The High Court has ruled in favour of four working mothers who challenged the way the Department for Work and Pensions (DWP) assessed their Universal Credit claims. In a judgment handed down this morning, Lord Justice Singh and Mr Justice Lewis ruled that the DWP has ‘wrongly interpreted’ the regulations which led to ‘nonsensical situations’.
The single mothers, represented by the law firm Leigh Day and the Child Poverty Action Group, challenged the government after losing out on several hundreds of pounds and being left in financial hardship. Assessment periods run for a calendar month, starting from the date the benefit is awarded. At the end of each month, a claimants’ circumstances and income are assessed to determine their entitlement, with a payment made a week later in arrears. However, the mothers all had monthly paydays that ‘clashed’ with the dates of their monthly assessment periods. This meant that if they were paid early some months, they were treated as receiving two monthly wages in one assessment period. In addition to creating wildly fluctuating universal credit awards, when the mothers received two pay cheques in one assessment period, they lost the benefit of one month’s work allowance.
The allowance for claimants who have dependent children or an illness or disability is the amount of earnings they can keep in full before Universal Credit is tapered away at a rate of 63p in every pound. It is currently worth £198 per month if claiming housing costs, £409 if not and only one work allowance can be applied per month.
The DWP refused to adjust the mothers’ assessment periods or to attribute monthly wages paid early to the actual assessment period in which they were earned, so as to enable them to avoid varying awards and cash losses. During the court proceedings the Secretary of State argued that despite the hardship being caused, the way in which income was being assessed was lawful, it made sense given the automated nature of Universal Credit and that this was an issue which employers should remedy rather than the DWP.
All of these arguments were rejected by the court which found that correctly interpreted, the regulations mean the DWP can and should adjust its calculation of universal credit awards when it is ‘clear that the actual amounts received in an assessment period do not, in fact, reflect the earned income payable in respect of that period’. In other words, wages are to be allocated to the month in which they were earned, rather than to the assessment period in which they were received. The fact that this was not being done was ‘odd in the extreme’ and such errors meant claimants faced ‘severe cash-flow problems’.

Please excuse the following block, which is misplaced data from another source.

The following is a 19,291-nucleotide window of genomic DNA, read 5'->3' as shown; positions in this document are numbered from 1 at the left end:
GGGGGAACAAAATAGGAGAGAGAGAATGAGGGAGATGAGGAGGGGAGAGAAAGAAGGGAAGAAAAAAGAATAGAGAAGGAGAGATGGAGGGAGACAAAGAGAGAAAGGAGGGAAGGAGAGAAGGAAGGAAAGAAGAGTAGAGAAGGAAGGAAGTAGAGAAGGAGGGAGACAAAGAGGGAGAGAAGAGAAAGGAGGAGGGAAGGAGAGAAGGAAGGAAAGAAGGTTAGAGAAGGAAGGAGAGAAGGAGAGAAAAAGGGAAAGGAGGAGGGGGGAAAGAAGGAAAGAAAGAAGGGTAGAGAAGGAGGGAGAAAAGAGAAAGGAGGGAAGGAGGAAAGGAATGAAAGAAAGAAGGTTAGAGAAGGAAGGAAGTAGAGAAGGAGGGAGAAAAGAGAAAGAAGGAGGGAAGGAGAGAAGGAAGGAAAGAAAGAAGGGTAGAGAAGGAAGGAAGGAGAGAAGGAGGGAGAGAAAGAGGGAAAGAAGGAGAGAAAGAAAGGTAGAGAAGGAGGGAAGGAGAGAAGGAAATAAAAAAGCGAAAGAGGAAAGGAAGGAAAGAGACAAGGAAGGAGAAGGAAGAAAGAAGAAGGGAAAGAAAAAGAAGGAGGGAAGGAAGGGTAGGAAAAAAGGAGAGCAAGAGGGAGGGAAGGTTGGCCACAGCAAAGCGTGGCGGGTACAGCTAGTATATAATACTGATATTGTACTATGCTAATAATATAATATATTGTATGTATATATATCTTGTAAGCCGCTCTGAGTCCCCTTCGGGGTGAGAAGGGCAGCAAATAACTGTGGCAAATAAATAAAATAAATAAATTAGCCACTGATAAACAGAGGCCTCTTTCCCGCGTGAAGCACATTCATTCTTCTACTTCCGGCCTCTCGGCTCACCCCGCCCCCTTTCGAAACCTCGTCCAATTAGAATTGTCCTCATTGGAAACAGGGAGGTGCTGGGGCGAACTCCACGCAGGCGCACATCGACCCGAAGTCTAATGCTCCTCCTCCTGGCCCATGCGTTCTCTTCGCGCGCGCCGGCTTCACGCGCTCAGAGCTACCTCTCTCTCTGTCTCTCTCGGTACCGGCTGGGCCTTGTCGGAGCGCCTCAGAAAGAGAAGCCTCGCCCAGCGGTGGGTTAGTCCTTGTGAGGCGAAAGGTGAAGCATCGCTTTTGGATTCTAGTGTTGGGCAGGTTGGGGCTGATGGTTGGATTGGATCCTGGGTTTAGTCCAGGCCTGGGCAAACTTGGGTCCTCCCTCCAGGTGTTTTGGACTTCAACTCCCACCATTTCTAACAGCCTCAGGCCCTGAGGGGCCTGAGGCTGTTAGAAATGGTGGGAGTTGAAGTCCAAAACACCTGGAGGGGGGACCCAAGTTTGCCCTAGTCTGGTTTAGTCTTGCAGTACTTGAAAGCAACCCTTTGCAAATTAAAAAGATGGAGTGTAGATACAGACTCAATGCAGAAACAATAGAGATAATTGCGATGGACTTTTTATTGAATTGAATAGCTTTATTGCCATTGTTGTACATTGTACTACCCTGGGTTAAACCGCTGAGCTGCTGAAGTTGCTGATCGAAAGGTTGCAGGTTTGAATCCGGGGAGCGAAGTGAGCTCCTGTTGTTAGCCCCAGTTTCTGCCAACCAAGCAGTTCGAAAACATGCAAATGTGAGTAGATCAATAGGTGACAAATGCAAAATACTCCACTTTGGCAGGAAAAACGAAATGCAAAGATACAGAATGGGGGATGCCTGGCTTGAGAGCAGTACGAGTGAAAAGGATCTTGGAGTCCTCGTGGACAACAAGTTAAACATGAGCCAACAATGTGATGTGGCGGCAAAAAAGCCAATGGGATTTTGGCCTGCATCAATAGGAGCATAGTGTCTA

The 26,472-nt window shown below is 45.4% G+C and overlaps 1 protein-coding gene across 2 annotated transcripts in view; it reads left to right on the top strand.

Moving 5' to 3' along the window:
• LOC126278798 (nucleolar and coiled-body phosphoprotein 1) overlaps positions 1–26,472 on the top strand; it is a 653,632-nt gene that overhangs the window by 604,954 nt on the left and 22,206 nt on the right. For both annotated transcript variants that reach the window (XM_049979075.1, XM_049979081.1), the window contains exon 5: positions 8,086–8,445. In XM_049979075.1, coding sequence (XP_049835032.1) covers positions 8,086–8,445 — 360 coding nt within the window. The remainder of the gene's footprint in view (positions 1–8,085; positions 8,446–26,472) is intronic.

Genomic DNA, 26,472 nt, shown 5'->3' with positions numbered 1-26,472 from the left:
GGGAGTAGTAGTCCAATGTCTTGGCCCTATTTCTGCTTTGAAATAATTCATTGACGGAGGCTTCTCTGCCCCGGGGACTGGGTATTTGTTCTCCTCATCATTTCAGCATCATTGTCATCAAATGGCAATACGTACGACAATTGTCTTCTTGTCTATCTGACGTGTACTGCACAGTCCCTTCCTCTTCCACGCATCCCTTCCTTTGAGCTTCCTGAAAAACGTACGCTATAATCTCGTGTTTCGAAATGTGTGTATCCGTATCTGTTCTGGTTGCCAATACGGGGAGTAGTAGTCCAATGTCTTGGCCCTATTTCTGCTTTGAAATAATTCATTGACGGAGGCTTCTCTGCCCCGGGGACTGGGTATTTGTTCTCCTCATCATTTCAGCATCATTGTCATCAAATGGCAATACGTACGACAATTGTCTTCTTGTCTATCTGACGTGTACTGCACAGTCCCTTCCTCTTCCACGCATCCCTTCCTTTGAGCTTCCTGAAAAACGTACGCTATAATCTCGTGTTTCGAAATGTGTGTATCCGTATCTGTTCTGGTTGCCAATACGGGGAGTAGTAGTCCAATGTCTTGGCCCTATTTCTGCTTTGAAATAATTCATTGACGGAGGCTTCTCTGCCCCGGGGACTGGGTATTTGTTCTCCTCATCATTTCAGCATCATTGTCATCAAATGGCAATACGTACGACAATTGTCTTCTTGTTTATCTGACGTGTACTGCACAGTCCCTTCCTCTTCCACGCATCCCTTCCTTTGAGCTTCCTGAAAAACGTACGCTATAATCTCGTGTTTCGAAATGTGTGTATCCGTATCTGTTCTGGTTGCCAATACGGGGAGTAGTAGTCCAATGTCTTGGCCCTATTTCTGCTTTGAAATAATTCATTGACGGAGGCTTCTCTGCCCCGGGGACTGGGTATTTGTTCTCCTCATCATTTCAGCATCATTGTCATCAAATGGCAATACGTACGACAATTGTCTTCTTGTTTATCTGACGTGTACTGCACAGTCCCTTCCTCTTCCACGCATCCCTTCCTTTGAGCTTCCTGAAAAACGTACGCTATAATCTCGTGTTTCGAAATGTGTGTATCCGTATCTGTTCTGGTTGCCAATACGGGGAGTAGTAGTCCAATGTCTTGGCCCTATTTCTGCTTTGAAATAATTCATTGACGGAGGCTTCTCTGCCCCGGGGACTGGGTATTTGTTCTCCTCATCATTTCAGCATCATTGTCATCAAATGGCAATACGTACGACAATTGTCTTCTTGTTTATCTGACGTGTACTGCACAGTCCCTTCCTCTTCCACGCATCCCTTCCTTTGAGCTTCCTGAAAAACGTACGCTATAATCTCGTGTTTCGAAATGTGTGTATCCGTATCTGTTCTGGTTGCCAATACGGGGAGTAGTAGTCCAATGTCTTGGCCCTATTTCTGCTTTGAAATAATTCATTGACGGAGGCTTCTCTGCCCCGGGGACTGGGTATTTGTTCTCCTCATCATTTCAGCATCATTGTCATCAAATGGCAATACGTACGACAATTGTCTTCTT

The DWP then went on to attempt to mitigate the failings on the basis of the additional costs that adjusting their systems would incur. The court cared little for this justification stating that: ‘If the regulations, properly interpreted, mean that the calculation must be done in a particular way, that is what the law requires. We do not belittle the administrative inconvenience, or the cost involved but the language of the regulations cannot be distorted to give effect to a design which may have proceeded on a basis which is wrong in law.’
Whilst this case is a landmark win for the four mothers, Tessa Gregory, solicitor from Leigh Day who represented one of the women, insisted that Amber Rudd ‘must take immediate steps to ensure that no other claimants are adversely affected and she should also ensure all those who have suffered because of this unlawful conduct are swiftly and fairly compensated.’ ‘My client is a hard-working single mum doing her very best to support her family,’ Gregory said. ‘She is precisely the kind of person Universal Credit was supposed to help. It is extraordinary that when this issue was first raised, the Secretary of State did not act quickly to remedy the problem, instead choosing to fight these four women in court arguing that the system was fit for purpose despite the hardship being caused to working families. This is yet another demonstration of how broken Universal Credit is and why its roll out must be stopped.’
The Child Poverty Action Group’s solicitor Carla Clarke called it ‘a very welcome and common-sense judgment’. ‘Our clients have been doing everything they can to support themselves and their young children through work but the rigid assessment system in universal credit has caused them untold hardship, stress and misery with them being forced repeatedly to manage on half of their usual total monthly income despite their fixed outgoings remaining the same. They have each ultimately questioned why they are even working.’
This victory comes as Amber Rudd confirmed that she was overhauling parts of the government’s flagship welfare reform in an attempt to allay fears about the programme’s roll-out.